The Debt Panel: 'What's the best way to repay my loan after I leave Dubai?'

The quantity surveyor is looking for a higher paid job overseas but still owes Dh193,000

Illustration by Mathew Kurian 

I signed up for a Dh270,000 personal loan 18 months ago and have been making the Dh6,528 monthly repayments on time ever since. I earn Dh15,000 as a quantify surveyor in Dubai, however I am struggling to find a good job opportunity to move to. Therefore, if I secure a big offer from an employer in another country I will consider moving. I plan to leave in about six to eight months but I still owe Dh193,000 on the bank loan. I borrowed the money to build a house in India and close four credit cards on which I owed Dh70,000 in total. I have no credit cards now.

If I left, could I deposit three months' worth of instalments into the account to cover the payments and then top up the account to pay off the remaining balance from overseas? Then, if I made all the payments on time, would the bank in the UAE still file a criminal case against me for leaving without paying back the debt in full? Also, once I am overseas how can I check if there is a case against me? I have also had interviews in the UAE where the salary is Dh30,000. If I secured that kind of salary, I would repay the debt within six months before eventually leaving the country. What is the best route to go about this? KT, Dubai

Debt Panellist 1: Philip King, head of retail banking at Abu Dhabi Islamic Bank

Firstly, you have made the correct decision to take out a loan to pay off your four credit cards, which typically charge a higher rate than a loan. In sticking to the repayment schedule for the last 18 months, you have also demonstrated to your bank that you can be financially responsible. Given this track record, and if you feel that you must move home later this year, you should have a conversation with your bank about finding a compromise in which you pay off a significant portion of the remaining sum before leaving, and then continue to make monthly payments from overseas. To support your application, take in your new employment contract and any other materials that demonstrate your ability and commitment to fulfil your repayment obligations.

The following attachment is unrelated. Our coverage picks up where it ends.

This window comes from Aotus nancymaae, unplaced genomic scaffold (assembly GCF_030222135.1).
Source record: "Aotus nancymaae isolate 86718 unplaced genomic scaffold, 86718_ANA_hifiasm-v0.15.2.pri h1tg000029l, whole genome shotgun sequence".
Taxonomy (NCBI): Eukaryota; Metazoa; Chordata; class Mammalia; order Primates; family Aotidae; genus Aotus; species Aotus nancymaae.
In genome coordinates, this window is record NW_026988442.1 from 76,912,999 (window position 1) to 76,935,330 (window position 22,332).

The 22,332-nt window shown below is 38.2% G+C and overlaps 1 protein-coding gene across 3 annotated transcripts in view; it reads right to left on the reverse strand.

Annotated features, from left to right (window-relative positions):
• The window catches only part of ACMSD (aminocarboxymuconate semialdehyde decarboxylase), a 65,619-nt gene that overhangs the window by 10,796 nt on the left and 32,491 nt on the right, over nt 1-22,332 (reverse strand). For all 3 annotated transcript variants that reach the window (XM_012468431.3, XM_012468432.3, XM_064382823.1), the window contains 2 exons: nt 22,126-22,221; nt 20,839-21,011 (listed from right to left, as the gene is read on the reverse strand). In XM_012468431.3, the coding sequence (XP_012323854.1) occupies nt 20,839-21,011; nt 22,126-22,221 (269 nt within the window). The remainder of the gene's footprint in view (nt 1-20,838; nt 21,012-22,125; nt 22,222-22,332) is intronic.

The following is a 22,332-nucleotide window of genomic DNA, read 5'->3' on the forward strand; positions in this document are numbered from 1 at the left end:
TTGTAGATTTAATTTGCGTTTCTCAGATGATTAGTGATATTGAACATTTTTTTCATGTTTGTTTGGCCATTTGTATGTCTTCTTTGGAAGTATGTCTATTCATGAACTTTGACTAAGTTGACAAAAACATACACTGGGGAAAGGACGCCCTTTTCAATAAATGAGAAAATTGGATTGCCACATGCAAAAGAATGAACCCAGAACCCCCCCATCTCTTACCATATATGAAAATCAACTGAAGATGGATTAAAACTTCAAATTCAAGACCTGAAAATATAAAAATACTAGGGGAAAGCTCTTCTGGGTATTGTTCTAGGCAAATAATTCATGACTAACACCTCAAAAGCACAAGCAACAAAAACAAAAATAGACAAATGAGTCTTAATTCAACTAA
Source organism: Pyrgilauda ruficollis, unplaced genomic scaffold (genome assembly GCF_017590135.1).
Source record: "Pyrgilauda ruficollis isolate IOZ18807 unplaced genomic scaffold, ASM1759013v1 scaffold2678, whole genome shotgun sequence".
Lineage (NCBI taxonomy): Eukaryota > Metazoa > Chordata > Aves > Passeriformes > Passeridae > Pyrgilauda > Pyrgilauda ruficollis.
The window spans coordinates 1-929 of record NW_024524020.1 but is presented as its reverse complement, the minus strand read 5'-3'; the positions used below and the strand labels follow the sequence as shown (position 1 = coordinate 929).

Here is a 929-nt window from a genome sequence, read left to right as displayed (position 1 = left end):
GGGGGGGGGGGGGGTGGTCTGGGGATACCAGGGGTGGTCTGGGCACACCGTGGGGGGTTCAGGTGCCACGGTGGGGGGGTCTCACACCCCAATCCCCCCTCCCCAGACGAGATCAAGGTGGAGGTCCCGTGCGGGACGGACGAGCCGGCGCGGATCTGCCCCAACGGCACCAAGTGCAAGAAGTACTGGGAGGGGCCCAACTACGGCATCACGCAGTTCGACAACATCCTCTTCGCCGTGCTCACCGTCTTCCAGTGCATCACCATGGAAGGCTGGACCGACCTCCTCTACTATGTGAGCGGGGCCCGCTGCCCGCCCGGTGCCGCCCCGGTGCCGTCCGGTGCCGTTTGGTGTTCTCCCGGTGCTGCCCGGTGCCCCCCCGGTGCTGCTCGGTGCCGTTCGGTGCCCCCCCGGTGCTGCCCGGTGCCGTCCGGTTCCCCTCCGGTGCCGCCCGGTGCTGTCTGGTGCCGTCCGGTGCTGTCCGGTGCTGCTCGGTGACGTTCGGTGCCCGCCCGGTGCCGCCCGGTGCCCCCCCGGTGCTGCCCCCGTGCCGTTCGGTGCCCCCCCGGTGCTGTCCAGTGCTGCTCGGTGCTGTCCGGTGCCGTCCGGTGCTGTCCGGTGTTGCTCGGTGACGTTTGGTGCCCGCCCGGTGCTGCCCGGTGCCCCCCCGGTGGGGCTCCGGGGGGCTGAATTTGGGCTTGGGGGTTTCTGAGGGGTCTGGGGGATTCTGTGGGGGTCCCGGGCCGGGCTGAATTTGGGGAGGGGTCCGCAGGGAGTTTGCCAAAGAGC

The bank may not agree to this request as the amount you owe is still likely to be in excess of Dh100,000. Should you fail to make repayments in future, it would be extremely difficult for them to recover the outstanding amount from another country. However, if you have cleared it with your bank beforehand and have a letter confirming your new agreement, so long as your repayments remain current, the bank wouldn’t file a criminal case against you.

Overall, you should weigh up the cost/benefit of making such a move. Given the opportunity to secure a higher salary here, and one that may be twice what you currently earn, you need to evaluate what’s in your best long-term interest. If you can pay off all the debt, and then potentially save additional funds while in the UAE, there is a compelling argument for delaying your move for a couple of years. You can then move overseas debt free and in a position of financial strength.


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Debt panellist 2: Keren Bobker, an independent financial adviser with Holborn Assets

The priority of any bank lending money is simply that repayments are made in accordance with the agreement between both parties. Before you take any steps, check the small print of the loan agreement to ensure there is no stipulation to repay the money borrowed if you leave the UAE.